Monday, July 20, 2009

When Cronkite covered the oil industry

Walter Cronkite, who died at age 92 on July 17, had a long and varied journalistic career before he became managing editor of the CBS Evening News. One of his least known stints was his brief tenure covering the oil industry.

I first learned of it in the early 1980s, not long after I became part of the oil and gas trade press. I was managing editor of The Oil Daily, which Whitney Communications Corp. owned at the time. One spring, Whitney brought selected editors and publishers from its magazine division (which also included Interior Design, Art in America, Boating Industry, and Hockey News) to the Bahamas for a conference.

Several Whitney board members were there, including Cronkite. My boss, DeVan L. Shumway, introduced me to him at the opening night reception. “Oil Daily?” Cronkite said. “I admire your being able to report on that industry.” When I asked him why, he said he would explain more fully when he addressed us the next morning.

During his remarks, he emphasized how important our work was in keeping the public informed, and expressed concern that so many people got all their news from the nightly television network newscasts. He said that he recognized that trade publications often break important stories because they are better acquainted with the industries they cover, and urged us to write the best stories possible.

Then he admitted that he hadn’t always followed that advice.

It was soon after he joined the Houston bureau of United Press in the late 1930s. The bureau chief called him in to his office one day to say Cronkite was being sent to Tulsa for a month while the reporter there took a month’s vacation.

Cronkite said that he protested he didn’t know anything about the oil industry. “Don’t worry about it. You’re pretty bright. All you have to do is file an oil column each Thursday,” the bureau chief replied, so off Cronkite went.

“Not too surprisingly,” he told us all those years later, “I didn’t start to worry about what I was going to put in the column until Thursday morning. Then I did what any resourceful young reporter who was in well over his head would do: I looked for something to steal.” He finally found what he thought would be perfect: a weekly oil column in the Chicago Journal of Commerce that was incisive and authoritative. Cronkite reworked it slightly, sent it in, and didn’t think about it until the next week “when I opened the Chicago Journal of Commerce and discovered, to my horror, that its weekly oil column was filed each Thursday by the United Press reporter in Tulsa.”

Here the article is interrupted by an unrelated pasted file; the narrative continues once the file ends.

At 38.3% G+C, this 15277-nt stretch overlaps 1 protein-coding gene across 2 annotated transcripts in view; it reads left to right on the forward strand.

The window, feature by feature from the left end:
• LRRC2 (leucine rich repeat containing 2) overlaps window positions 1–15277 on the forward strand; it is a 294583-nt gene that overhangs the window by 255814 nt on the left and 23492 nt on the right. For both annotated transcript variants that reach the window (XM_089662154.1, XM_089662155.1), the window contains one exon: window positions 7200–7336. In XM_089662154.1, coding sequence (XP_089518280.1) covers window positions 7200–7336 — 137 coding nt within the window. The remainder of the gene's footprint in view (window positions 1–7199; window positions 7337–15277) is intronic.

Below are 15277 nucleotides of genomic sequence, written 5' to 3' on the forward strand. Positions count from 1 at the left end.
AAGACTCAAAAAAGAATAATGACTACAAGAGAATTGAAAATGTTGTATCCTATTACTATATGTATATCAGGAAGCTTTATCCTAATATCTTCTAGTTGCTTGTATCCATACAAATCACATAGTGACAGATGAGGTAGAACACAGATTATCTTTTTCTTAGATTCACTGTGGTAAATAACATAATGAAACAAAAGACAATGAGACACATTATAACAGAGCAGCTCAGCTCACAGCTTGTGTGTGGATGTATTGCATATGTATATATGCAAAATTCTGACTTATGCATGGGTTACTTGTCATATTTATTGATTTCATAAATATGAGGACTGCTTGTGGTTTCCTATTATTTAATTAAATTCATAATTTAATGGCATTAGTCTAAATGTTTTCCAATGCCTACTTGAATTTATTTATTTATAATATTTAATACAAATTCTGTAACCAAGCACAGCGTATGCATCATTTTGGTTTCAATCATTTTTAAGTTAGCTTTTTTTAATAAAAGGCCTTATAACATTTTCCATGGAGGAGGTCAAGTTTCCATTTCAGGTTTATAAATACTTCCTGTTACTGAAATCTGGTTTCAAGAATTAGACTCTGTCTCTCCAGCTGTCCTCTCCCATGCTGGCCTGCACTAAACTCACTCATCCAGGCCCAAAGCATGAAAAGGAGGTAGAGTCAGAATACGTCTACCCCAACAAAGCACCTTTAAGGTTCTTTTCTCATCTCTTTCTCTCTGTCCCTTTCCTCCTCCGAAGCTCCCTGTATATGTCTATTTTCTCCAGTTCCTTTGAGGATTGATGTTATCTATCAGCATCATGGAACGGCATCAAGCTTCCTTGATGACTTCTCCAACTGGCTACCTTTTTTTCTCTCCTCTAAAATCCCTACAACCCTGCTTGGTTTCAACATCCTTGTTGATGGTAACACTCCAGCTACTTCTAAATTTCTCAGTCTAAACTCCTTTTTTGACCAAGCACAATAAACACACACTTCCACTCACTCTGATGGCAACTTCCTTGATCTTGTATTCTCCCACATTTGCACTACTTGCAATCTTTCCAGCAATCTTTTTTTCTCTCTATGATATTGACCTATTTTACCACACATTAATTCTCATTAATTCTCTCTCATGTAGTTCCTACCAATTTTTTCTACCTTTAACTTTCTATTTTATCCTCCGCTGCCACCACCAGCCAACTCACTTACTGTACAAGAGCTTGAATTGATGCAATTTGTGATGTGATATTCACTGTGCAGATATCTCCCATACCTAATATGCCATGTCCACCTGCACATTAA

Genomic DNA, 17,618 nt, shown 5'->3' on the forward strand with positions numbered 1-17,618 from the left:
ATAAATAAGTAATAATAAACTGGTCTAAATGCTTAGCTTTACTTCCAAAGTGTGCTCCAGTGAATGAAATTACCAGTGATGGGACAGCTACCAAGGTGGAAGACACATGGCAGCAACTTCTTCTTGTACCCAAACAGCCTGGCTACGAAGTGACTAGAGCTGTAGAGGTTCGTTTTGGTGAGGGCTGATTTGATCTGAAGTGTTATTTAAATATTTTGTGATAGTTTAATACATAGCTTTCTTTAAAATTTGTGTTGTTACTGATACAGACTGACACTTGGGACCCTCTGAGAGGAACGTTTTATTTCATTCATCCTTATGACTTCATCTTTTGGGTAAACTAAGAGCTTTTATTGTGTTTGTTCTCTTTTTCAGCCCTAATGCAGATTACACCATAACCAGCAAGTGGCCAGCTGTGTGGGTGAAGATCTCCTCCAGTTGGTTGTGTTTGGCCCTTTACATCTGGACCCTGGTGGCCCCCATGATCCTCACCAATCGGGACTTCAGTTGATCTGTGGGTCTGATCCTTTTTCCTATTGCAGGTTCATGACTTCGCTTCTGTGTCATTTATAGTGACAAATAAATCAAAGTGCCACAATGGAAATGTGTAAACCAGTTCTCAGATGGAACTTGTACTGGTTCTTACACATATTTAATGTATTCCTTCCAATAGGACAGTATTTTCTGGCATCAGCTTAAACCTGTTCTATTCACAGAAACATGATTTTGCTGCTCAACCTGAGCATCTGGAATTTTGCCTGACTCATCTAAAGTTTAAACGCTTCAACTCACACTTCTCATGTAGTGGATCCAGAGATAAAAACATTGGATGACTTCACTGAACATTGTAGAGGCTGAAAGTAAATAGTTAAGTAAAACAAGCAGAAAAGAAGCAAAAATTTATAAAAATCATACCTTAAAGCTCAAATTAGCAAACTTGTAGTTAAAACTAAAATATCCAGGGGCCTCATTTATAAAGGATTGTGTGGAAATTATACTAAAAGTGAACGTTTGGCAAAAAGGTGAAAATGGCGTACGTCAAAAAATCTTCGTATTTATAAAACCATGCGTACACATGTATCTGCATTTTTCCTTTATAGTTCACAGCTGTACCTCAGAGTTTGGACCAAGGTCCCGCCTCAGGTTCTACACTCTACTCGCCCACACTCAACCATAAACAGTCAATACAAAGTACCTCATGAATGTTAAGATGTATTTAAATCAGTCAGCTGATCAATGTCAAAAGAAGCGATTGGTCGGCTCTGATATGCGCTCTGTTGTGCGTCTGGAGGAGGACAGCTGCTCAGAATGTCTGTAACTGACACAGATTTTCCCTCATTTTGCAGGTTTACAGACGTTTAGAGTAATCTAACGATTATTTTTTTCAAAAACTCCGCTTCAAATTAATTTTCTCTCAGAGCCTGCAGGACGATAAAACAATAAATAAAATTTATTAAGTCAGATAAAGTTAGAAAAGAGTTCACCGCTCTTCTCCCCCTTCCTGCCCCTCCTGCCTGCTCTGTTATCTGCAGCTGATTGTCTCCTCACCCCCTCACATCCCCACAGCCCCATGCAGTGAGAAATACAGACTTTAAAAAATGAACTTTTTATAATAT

Once he recovered from the shock, he reworked the column again and submitted it. He did the same for the remaining two weeks he was there. “What horrifies me now is the fact that either no one noticed, or nobody cared,” he told the Whitney editors and publishers.

I met him one other time. Another Whitney publication, Waterways Guide, was opening its new office in Annapolis, Md., near Washington, and my wife Robbie and I were invited to a reception there. I thought that Cronkite might be there too since he was an avid sailor and on the Waterways Guide board, but I didn’t tell Robbie, who was a journalist too. I just waited until we were there, worked my way over to Cronkite and, at the right moment, said, “Walter, I’d like you to meet my wife.”

This obviously happened to him a lot. He was charming, asked about both of us, and said “we caught a break there” when I congratulated him on a story the CBS Evening News had aired the night before from inside Iraq during the Iran-Iraq War. He obviously was a journalistic pro who wasn’t afraid to admit that he sometimes made mistakes. That’s the way he was.


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